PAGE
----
Joanna Mills Flemming, associate professor

A day in the life

Joanna Mills Flemming, associate professor


Data drives science, especially now with the internet. If you work in areas where there is data, you are constantly trying to learn the application.

The discipline that underpins all the sciences

Discovering how statistics can be applied to nearly everything is one of the best things about Joanna Mills Flemming’s job.

“The discipline underpins all sciences,” she says. For budding statisticians, that’s great news.

“You basically get to choose the area that you want to work in, because there’s so much work to be done. In fact, I think data drives science, particularly now with the internet,” she says.

Dr. Flemming teaches students how to use and write computer programs to work out complex statistical problems. In her experience, these skills lend themselves to all sorts of interesting collaborations.

She is a co-principal collaborator with the Dalhousie-based Ocean Tracking Network. Some of the Network’s recent research has been trying to figure out if seals are in fact responsible for the decimation of certain cod stocks off the coast of Nova Scotia. They're looking for a solution before a proposed mass cull of seals takes place.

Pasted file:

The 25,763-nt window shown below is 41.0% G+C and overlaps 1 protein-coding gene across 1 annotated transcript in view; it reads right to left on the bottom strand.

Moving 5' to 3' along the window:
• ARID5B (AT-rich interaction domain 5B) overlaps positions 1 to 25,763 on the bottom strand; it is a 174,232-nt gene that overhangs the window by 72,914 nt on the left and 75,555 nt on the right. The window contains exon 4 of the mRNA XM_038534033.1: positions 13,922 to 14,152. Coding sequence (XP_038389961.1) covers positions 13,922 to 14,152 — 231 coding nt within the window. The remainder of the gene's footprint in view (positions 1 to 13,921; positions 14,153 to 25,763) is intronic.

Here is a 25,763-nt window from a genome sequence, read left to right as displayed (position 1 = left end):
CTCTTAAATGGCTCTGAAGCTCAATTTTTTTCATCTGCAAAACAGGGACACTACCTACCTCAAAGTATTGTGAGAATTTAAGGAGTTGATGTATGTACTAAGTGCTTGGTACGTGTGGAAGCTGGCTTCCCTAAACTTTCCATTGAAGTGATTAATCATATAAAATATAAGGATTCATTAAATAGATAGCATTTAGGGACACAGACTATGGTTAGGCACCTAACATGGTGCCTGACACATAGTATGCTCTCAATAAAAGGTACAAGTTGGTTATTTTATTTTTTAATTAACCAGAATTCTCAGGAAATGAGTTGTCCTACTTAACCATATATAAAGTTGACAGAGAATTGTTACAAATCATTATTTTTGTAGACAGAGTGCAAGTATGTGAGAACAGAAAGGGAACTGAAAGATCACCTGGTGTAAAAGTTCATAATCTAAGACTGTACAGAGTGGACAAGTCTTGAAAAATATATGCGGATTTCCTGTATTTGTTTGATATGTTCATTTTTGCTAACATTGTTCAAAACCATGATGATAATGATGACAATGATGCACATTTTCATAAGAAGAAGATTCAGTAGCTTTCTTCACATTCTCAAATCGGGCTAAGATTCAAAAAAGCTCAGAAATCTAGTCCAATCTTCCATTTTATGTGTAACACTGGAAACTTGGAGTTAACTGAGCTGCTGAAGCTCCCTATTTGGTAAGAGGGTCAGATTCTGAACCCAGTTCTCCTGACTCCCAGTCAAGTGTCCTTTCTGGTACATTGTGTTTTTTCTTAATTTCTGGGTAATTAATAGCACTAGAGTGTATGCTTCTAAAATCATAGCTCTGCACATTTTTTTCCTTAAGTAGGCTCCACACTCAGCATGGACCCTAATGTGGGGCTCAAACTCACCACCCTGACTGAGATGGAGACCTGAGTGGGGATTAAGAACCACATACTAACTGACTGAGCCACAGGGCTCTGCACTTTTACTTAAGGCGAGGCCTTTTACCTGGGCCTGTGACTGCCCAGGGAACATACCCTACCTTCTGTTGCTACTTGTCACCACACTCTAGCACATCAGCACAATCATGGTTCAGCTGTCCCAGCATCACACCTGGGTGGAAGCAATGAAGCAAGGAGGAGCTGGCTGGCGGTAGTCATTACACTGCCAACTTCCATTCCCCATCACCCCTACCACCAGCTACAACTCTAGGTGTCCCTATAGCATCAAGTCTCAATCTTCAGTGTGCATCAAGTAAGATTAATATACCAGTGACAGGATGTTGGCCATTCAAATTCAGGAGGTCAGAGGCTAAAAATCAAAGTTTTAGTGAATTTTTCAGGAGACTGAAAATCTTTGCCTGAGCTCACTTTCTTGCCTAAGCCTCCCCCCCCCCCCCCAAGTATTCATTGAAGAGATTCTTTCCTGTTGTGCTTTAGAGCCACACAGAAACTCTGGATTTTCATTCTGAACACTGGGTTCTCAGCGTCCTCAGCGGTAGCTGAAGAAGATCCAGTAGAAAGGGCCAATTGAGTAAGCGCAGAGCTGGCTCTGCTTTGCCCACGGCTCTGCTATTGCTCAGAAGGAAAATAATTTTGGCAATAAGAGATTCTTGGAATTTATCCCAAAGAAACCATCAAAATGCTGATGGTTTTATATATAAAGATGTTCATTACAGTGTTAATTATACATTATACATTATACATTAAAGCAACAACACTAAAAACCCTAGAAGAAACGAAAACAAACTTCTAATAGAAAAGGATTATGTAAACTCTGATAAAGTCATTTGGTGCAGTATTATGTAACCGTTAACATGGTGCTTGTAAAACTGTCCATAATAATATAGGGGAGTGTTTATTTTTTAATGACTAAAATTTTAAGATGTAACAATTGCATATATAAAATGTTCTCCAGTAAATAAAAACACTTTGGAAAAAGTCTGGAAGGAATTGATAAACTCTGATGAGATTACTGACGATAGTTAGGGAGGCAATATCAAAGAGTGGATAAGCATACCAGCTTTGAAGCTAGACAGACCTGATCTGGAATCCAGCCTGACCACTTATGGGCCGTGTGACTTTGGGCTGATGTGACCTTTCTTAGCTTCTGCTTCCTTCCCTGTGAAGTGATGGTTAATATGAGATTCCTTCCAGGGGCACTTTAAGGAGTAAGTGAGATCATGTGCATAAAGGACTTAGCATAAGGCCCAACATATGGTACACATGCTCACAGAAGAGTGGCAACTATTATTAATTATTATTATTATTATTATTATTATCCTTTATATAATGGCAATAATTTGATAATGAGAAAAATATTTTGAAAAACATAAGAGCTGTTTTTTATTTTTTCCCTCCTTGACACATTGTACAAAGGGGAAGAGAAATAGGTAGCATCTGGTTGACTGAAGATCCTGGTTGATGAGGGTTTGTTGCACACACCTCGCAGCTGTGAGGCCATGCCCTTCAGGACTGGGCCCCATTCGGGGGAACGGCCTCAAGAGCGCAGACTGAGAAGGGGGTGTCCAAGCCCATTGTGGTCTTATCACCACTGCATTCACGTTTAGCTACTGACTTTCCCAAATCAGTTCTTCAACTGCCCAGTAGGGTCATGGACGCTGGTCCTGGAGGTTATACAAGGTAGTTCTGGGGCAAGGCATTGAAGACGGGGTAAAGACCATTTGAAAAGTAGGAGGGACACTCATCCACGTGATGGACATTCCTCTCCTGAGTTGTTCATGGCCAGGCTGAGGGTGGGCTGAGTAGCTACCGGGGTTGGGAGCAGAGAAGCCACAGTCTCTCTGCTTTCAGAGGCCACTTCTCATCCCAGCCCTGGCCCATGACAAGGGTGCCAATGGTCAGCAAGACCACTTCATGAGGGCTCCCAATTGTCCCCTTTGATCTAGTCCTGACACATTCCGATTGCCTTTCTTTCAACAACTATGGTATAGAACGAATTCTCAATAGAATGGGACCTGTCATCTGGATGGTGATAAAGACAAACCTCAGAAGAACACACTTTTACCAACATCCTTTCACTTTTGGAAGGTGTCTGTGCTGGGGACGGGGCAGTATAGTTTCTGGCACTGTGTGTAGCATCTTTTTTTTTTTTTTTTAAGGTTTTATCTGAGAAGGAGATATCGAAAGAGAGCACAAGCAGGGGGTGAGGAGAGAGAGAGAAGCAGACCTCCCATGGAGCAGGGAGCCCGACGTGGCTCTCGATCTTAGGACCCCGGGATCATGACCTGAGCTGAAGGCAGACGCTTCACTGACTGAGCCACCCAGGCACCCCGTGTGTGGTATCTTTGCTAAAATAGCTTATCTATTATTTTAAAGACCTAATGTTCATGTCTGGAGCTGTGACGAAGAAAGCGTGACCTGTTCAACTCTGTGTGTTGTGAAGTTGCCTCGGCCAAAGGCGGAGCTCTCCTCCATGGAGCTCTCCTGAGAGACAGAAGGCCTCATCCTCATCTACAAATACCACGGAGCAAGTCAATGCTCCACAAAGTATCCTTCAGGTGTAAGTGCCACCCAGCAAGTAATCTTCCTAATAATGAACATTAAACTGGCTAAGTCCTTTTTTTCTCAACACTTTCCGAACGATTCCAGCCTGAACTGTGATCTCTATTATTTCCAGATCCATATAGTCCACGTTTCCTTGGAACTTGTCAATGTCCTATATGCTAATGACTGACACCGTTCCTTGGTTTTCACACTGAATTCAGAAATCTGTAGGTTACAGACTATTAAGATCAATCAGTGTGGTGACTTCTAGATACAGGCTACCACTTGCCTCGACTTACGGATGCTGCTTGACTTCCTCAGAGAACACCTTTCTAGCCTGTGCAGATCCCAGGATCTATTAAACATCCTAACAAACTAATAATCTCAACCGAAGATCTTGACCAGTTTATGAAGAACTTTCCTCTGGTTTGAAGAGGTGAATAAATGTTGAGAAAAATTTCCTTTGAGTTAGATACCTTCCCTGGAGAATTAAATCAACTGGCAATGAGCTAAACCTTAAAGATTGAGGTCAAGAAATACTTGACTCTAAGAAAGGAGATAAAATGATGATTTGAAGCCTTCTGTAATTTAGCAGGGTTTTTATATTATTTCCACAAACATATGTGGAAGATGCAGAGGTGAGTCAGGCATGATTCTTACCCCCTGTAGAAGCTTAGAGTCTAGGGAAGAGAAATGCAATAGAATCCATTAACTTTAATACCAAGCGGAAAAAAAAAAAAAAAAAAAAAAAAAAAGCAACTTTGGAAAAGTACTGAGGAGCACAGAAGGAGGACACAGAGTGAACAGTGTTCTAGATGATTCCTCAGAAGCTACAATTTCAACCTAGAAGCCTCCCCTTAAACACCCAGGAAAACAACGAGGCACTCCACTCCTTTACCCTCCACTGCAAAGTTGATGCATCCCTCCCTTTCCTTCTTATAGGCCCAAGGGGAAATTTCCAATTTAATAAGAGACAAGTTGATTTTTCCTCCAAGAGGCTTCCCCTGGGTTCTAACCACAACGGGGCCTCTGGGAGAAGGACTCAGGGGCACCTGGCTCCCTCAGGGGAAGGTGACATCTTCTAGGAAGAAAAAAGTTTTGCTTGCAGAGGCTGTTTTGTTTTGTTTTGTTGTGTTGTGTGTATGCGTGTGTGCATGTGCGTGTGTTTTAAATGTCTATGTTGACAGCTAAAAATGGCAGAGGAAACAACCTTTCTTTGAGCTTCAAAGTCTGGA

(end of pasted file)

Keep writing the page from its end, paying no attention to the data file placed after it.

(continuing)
“This has been tremendously rewarding because analysis and visualization tools are needed in order to really make sense of available data and that which is to come,” she says. 
There’s a longstanding history of the statistics and biology programs at Dalhousie working together. Dr. Flemming collaborates as an environmental statistician with world class marine biologists like Boris Worm and teaches many quantitative biology students both at the undergraduate and graduate level.

“Employers, regardless of their area of expertise, but particularly in biology, want students who have quantitative skills.”

With an undergraduate statistics degree, you have the potential to work in any number of fields, she says, but it’s not just about work. It helps you manage all the risks and uncertainty that comes with living a full life.

“These are the skills that really help you over a lifetime, not just when you finish a degree,” she says. “The more statistics courses you take, the better equipped you are to make everyday decisions. Even to read the newspaper, it’s not as routine as you might think!”